Incorporating guavas into a healthy diet 

There are a variety of ways to incorporate Guava into a healthy diet, focusing on digestive and gut health:1 

  • Slice on yoghurt—This is a great option for breakfast each morning. In addition to the health benefits of guavas, many yoghurts contain probiotics that are beneficial to the gut microbiota. 
  • Guava smoothie - This can be mixed with a range of different fruits to be enjoyed as a drink. 
  • Guava Juice - This is an easy way to incorporate guava into the diet 
  • Guava BBQ sauce - An exciting and different way to integrate guava into the diet by making a tangy guava BBQ sauce enjoyed with a range of savoury snacks and meals
  • Guava jam cookies - For anyone with a sweet tooth, this is a great option
  • Guava leaf tea - This can be enjoyed at any time of the day as a warming drink. 

Considerations and precautions 

As with most things, guava intake should be approached in moderation. Whilst it is a great source of nutrition, too much in the diet may lead to stomach discomfort due to an increase in gas. The gas is produced by bacteria that consume the sugar and fructose in fruit, causing symptoms of irritable bowel syndrome, such as stomach cramps and diarrhoea. 

Consuming guava may also produce a rise in blood sugar which is especially important for people with type 1 or type 2 diabetes. 

Another factor that should be considered is the potential for contamination. Guava, while growing may be exposed to bacterial contamination. However, with tough outer skin, it is generally well protected. If the fruit's outer skin is damaged or bruised, there may be a higher chance of bacteria entering the fruit. The advice is not to consume damaged fruit.3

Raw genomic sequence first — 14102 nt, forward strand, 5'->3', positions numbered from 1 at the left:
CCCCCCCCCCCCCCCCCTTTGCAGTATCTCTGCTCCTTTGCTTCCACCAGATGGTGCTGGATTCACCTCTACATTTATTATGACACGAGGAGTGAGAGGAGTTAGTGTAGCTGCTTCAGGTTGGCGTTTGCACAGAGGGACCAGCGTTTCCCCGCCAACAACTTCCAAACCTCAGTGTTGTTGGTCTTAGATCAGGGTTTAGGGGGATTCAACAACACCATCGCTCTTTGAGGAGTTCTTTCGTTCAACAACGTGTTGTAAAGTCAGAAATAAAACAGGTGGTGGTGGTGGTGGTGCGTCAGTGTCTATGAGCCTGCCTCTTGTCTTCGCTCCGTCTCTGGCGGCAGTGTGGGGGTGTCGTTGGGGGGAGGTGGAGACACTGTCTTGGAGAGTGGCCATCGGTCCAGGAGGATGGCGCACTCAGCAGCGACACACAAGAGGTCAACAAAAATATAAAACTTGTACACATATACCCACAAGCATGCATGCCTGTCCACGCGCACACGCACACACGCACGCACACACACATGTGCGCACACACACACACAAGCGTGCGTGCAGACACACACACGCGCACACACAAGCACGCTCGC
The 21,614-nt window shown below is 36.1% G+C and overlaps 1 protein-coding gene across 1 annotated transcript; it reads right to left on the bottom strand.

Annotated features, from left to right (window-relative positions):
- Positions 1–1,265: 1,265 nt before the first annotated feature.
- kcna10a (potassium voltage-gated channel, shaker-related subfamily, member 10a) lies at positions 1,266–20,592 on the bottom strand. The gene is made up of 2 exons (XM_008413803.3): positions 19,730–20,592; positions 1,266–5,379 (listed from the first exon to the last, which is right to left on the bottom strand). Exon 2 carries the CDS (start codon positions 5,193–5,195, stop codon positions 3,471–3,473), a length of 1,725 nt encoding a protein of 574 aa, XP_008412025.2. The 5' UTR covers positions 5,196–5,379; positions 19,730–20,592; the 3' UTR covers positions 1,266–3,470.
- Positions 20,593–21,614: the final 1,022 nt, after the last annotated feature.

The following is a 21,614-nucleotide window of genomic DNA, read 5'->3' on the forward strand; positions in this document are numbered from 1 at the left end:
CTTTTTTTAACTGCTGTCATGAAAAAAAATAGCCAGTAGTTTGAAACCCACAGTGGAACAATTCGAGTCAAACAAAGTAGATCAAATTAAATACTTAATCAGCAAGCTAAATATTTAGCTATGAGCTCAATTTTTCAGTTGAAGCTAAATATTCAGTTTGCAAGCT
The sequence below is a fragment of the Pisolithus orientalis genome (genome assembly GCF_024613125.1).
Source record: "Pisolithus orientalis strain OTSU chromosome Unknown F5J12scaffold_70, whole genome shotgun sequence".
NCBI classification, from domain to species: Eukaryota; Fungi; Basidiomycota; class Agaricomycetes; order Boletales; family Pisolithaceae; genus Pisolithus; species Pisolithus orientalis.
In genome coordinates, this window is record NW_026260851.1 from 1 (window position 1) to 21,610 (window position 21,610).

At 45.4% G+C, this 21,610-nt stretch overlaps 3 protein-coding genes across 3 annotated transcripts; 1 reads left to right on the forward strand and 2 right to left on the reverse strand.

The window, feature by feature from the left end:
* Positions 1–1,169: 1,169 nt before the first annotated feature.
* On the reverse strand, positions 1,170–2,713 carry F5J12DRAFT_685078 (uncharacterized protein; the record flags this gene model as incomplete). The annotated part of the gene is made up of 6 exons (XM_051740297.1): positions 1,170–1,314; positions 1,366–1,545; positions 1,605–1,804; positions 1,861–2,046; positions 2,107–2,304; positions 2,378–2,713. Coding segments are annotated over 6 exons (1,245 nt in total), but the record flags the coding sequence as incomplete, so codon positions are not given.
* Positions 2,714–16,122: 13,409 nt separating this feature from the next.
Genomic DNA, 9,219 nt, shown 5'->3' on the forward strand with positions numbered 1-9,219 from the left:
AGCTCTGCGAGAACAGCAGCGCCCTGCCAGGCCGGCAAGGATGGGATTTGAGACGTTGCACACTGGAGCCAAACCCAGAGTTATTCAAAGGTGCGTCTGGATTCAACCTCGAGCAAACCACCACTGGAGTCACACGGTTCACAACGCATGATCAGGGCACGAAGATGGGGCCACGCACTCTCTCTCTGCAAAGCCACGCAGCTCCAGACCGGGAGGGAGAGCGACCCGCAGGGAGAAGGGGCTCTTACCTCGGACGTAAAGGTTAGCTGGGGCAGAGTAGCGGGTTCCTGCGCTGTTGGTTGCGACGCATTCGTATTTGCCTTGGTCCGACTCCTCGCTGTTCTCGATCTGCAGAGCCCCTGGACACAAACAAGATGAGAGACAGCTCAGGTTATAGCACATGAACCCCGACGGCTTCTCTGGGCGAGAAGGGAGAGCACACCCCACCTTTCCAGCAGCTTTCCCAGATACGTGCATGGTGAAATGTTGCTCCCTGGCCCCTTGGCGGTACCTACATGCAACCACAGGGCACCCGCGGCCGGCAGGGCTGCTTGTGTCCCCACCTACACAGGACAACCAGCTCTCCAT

Allergies and intolerance 

A food allergy to guava is uncommon, however, for people with a latex allergy caution when trying guava for the first time is advised.  No specific allergens in the guava fruit have been described, but symptoms of food allergy may occur in some sensitised individuals.1 

Medication interactions 

Some medications taken to treat diabetes may be affected by guava consumption. The fruit has been known to lower blood sugar, and Type 2 diabetic medication lowers blood sugar. Therefore, if guava is eaten in conjunction with diabetes medication this may cause blood sugar levels to drop much lower.1 

Summary 

In summary, there is an increased awareness about the impact that the digestive system and gut happiness can have on overall health. Inflammation in the gut and increased oxidative stress have been linked to an increased risk of disease, including cardiovascular and inflammatory bowel disease. 

Dietary changes to optimise the nutrients and anti-inflammatory compounds the body receives can have a vital impact on overall digestive and gut health. The gut microbiota, composed of different colonies of microorganisms, requires beneficial nutrients to encourage the growth and multiplication of favourable microorganisms, which can be obtained through a gut-friendly diet. 

Guavas are an abundant source of vitamin C, which is known to have antioxidant and anti-inflammatory benefits. The fruit's high fibre content also makes it favourable for encouraging regular bowel movements and minimising the chances of constipation or stomach discomfort. Guava can also be useful for irritable bowel sufferers to consume regularly. to aid in controlling symptoms.